Setting – Juliet, Saskatchewan – may be fictional yet  a character study of the people and the setting of a small prairie town in Western Canada.

Set amongst the sand hills in Saskatchewan yes that’s right -there is like a mini desert right in the middle of what assume to be a cold country. Well, I was as shocked as the next person – particularly as I had just passed through a place called Moose Jaw. Oh and after the sand hills, we passed through another town called Medicine Hat. (Does JK Rowling know about this? I feel this could appear in another HP story if she ever returns to the series) Already I liked the area-

The setting

Inspired by the area of  the Little Snake sand hills Saskatchewan and possibly even Swift Current, Saskatchewan, it really does seem to paint a broad picture of prairie life and the weird and wonderful facets of human nature. How does nature and environment affect the people who live in a chosen spot?

This book is a look at the people who live in the small and fictional town of Juliet. Apt that the town has a human name for it’s almost a character in itself. The story flows from one character to the next, the stories blending into each other – much like the sand on the sand hills themselves. Yet each small grain is important and together forms an interesting, larger picture.

The sand hills are made up of many different types of grains – some are sad such as the middle aged couple or the wife of the bank manager who realises after his death just what she has lost.

Other stories are light heartened and humorous but still retain the sense of poignancy that runs through the book. Every character is complex but as the book cover a little over 24 hours then the focus on them is tight and like a spotlight bringing every little detail into focus.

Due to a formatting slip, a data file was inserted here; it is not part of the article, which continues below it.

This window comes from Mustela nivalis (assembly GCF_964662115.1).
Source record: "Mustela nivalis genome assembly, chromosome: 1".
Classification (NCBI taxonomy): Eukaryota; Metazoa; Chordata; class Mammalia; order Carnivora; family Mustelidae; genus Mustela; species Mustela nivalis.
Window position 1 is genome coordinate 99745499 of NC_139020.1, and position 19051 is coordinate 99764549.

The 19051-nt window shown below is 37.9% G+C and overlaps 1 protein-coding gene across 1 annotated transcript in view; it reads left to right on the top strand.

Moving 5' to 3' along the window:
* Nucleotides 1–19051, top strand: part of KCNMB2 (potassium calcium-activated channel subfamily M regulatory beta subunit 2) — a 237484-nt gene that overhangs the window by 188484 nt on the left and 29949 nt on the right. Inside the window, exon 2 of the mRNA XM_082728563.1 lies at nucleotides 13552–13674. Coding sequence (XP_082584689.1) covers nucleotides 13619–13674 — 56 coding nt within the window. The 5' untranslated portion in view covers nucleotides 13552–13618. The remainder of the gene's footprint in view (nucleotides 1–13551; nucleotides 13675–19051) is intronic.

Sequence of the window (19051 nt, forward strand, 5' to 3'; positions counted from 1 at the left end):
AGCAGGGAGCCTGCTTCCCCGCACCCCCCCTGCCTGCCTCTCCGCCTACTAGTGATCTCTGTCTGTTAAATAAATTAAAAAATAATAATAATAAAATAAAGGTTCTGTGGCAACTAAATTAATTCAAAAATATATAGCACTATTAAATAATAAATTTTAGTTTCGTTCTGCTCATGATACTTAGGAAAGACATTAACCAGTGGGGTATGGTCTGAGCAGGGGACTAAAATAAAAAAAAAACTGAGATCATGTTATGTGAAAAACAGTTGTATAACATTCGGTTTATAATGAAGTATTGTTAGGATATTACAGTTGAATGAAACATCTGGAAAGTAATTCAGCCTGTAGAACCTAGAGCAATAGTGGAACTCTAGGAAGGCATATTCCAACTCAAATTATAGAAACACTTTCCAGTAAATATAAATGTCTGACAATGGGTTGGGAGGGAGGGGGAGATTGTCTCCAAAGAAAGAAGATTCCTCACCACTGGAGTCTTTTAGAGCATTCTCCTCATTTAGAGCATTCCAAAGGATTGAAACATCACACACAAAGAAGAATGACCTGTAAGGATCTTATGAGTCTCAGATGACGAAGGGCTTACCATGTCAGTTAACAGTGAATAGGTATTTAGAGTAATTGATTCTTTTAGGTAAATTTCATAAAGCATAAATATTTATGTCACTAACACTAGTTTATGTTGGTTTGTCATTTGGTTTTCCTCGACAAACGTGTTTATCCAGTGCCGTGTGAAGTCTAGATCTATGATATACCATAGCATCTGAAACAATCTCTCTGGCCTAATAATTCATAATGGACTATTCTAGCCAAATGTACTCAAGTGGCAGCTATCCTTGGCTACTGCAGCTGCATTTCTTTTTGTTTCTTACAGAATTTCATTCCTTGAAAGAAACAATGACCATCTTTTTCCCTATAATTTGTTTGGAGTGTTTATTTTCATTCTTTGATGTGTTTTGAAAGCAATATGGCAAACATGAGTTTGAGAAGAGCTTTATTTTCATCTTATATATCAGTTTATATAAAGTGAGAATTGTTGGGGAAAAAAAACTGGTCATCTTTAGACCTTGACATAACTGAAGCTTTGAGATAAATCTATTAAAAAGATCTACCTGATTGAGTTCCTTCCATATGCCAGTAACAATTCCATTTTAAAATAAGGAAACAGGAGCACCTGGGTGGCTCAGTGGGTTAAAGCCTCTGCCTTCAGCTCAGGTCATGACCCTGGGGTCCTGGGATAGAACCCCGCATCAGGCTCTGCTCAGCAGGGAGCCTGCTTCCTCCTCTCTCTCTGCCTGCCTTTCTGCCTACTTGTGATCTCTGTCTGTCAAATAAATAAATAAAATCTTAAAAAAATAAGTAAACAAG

Fancy a trip to Canada like no other?

Take some Cool Water for the heat of Saskatchewan….

Mums and reading on Mother’s Day

Give flowers today –

Book Flowers!
Book Flowers!

Every mother is a book

Thats worth their weight in gold

For both can offer up some warmth

If you are feeling cold

For reading is just like a hug

That mothers often give

With words of wisdom, sprinkled in

Warm memories to relive

Your mother may have read to you

Your very first real story

So give a hug of thanks so that

Today she gets the glory!

This mother’s day why don’t you buy a book for your lovely mum. I did and she’s been quiet for an hour now! aah peace at last hehe.

Having tea with mum with one of our Mother's Day titles
Having tea with mum with one of our Mother’s Day titles

Of course I’m joking – its lovely to see reading being passed up the generation instead of just down it.

She’s always been a reader but recently she has started to read more and more and of course, I’m only to happy to help!

We’re having tea and I’ve got this book ready for her about a mum who would do anything to protect her child. Set in Canada

THE_MISSING_ONE_newest_image

 

What about the most matriachal mother there is? Set in the USA

littlel women

And let’s not forget the adoptive mum – Set in Prince Edward Island

aogglmm

The story about motherly love and loss that made me cry –

51UB5kB9qRL

What about the one who wants to relieve her dying mother’s anguish and to find a secret that has been buried somewhere in her past? Set in Suffolk and London and Australia

secret-keeper-pb-7b-advertorial

And we have to mention the one with a mother’s love that lasts and lasts for decades and a mother who never ever gives up on finding out the truth of what happened to her little boy –

 

The Midnight Rose - Set in India and England
The Midnight Rose – Set in India and England

 

There are many more books written about and dedicated to our most precious of people. Would love to hear your picks!

 

Happy Mother’s Day to all Mothers out there x